Dáil debates

Thursday, 17 January 2019

Irish Nationality and Citizenship (Restoration of Birthright Citizenship) Bill 2017: Second Stage [Private Members]


6:25 pm

Photo of Donnchadh Ó LaoghaireDonnchadh Ó Laoghaire (Cork South Central, Sinn Fein) | Oireachtas source

Leanfaidh mé ar aghaidh agus feicfimid cá bhfuilimid ina dhiadh sin. I will probably not use all the ten minutes. I will probably use about five minutes. If that is enough for Deputy Brady, he can carry on.

Ar an gcéad dul síos, ba mhaith liom buíochas a ghabháil leis na Teachtaí as ucht an Bhille seo a thógaint chun cinn. Beimid ag tacú leis. Is dóigh liom go bhfuil sé tábhachtach. Aithníonn sé fadhb shuntasach atá ann. Ba chóir go mbeadh na daoine seo ina saoránaigh, i ndáiríre, ach níl aon chosaint dhleathach acu.

I thank Deputies Paul Murphy, Coppinger and Barry and all the Members from that group who have brought forward this Bill and for bringing this debate to the House. It is a discussion that began in the public sphere quite some time ago and is only now beginning to enter into this sphere. The Bill would be a welcome change to the situation that exists. There have been many high profile cases recently where the law has been used in a way that is extremely unjust. The injustices have been seen in cases in the Minister's constituency and elsewhere. Regardless of whether or not the Bill is allowed to progress this evening - we await the comments of Fianna Fáil Deputies - it is an issue the Minister must look into. He must rectify many of the issues that exist in the law.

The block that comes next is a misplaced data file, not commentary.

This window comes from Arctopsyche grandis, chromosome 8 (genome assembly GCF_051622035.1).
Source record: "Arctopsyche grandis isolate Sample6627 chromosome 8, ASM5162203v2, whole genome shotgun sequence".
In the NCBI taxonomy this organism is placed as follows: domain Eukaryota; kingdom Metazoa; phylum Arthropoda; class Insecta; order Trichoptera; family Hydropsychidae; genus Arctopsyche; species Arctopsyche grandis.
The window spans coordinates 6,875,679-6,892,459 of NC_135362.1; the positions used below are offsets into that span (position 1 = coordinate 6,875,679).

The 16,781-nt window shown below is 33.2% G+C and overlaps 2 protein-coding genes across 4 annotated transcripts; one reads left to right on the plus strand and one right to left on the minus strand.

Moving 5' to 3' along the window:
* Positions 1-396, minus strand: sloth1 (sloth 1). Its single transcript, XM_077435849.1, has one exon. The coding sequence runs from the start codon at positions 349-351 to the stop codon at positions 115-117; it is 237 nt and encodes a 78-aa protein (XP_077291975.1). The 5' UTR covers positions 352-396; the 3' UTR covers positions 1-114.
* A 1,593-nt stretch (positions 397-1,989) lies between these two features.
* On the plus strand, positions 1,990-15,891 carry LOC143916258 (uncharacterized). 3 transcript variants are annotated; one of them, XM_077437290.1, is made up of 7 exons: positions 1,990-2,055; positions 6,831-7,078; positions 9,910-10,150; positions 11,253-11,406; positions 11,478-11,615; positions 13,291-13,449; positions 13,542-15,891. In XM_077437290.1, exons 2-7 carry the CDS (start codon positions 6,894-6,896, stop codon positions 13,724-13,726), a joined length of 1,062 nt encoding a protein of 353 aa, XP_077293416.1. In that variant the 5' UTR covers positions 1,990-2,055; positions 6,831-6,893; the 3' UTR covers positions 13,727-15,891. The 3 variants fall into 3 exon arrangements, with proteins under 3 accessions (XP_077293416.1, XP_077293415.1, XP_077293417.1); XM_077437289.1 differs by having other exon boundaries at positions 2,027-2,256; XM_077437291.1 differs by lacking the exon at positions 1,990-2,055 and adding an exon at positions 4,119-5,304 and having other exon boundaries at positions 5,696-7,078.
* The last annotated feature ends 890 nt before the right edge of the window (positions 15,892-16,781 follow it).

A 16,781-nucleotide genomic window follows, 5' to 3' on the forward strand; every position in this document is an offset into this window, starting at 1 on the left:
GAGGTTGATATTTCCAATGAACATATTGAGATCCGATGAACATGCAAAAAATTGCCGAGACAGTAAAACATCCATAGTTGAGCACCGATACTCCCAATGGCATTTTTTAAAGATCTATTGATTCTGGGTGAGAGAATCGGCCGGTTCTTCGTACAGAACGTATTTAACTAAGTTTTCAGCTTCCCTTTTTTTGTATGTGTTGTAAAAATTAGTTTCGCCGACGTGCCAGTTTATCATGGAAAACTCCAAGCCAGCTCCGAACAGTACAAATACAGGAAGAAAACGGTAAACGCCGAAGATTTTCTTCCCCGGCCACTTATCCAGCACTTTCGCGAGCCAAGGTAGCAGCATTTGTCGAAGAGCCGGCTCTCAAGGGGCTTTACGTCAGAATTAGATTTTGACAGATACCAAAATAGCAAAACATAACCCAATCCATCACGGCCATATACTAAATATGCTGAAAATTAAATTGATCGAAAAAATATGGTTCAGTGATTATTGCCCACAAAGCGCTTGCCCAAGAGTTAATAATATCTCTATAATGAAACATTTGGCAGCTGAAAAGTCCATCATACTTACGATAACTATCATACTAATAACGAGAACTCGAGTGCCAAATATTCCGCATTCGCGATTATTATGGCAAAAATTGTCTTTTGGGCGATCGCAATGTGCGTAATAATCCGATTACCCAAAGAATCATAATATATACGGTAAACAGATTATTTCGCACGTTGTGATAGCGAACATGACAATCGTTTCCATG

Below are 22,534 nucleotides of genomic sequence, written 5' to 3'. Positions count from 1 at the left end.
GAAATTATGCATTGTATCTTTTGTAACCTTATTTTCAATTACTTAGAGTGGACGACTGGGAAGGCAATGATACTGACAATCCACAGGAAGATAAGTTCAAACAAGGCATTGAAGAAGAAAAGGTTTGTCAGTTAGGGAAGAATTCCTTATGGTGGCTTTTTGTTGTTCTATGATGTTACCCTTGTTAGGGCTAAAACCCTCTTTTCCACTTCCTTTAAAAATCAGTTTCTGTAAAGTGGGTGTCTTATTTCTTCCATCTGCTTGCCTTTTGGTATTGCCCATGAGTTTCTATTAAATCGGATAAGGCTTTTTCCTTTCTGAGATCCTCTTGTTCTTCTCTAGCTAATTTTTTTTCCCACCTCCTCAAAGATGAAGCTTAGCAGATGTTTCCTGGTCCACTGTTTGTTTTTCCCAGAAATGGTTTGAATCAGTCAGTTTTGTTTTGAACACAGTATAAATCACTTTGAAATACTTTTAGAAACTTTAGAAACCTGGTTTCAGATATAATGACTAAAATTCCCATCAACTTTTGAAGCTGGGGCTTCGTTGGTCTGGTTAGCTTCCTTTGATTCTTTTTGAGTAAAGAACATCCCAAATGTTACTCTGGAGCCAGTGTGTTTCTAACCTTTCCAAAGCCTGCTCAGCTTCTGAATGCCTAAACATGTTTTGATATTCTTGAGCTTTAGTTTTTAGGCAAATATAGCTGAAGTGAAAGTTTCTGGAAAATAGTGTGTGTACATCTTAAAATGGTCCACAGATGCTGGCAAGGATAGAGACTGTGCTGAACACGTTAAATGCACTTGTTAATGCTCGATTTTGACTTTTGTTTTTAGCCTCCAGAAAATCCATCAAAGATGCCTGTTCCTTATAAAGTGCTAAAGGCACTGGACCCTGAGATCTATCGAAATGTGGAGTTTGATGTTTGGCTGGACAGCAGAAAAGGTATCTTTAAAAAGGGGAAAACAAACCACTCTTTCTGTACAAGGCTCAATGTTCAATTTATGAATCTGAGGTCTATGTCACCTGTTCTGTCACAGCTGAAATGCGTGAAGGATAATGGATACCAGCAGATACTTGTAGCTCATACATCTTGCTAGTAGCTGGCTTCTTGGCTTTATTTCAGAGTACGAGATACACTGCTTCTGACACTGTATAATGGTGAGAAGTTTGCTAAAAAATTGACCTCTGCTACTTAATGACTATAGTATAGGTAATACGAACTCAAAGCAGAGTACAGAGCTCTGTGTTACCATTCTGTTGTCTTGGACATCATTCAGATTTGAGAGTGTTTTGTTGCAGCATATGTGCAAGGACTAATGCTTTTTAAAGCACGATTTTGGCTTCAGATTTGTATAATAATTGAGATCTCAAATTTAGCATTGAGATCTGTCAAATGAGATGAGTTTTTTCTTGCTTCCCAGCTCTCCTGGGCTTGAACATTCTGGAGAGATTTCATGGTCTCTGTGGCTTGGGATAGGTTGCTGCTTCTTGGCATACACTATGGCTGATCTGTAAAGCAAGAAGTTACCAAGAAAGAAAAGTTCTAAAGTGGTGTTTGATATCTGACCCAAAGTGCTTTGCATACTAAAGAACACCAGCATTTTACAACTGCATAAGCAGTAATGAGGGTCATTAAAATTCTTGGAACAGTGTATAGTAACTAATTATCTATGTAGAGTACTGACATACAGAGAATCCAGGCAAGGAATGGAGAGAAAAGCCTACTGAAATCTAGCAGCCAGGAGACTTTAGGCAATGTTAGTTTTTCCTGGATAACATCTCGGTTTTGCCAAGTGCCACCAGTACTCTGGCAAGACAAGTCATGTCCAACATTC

In October 2018 there was widespread criticism after it emerged that Eric Xue, a nine year old boy living in Bray, was facing the threat of deportation to China, despite having been born in Ireland and having no one in China. There was a significant outcry locally and nationally. The case jarred with the public because it was seen as oppressive and heavy handed to attempt to deport a child and take him from his home. As with any nine year old who has lived all his life in this country, the life Eric knows is one in Ireland and this is his home. It was also the case for Nonso Muojeke from Offaly, who had a deportation order made against him but was given leave to remain by the Minister. This is clearly an issue we will continue to see and it has been flagged in contributions. We need to address it. It will not go away. Cases like this, whether they attract public attention or not, will be cases that involve a serious injustice. Many of them will become political issues for the Minister, his party and the Government if it is not addressed. The situation is not remotely satisfactory or humane. These children are as Irish as the Minister or I. It is in many respects a form of State oppression that a legal technicality makes this person prone to a deportation. We do not need to look any further than direct provision to confirm the pattern and systemic nature of those policies.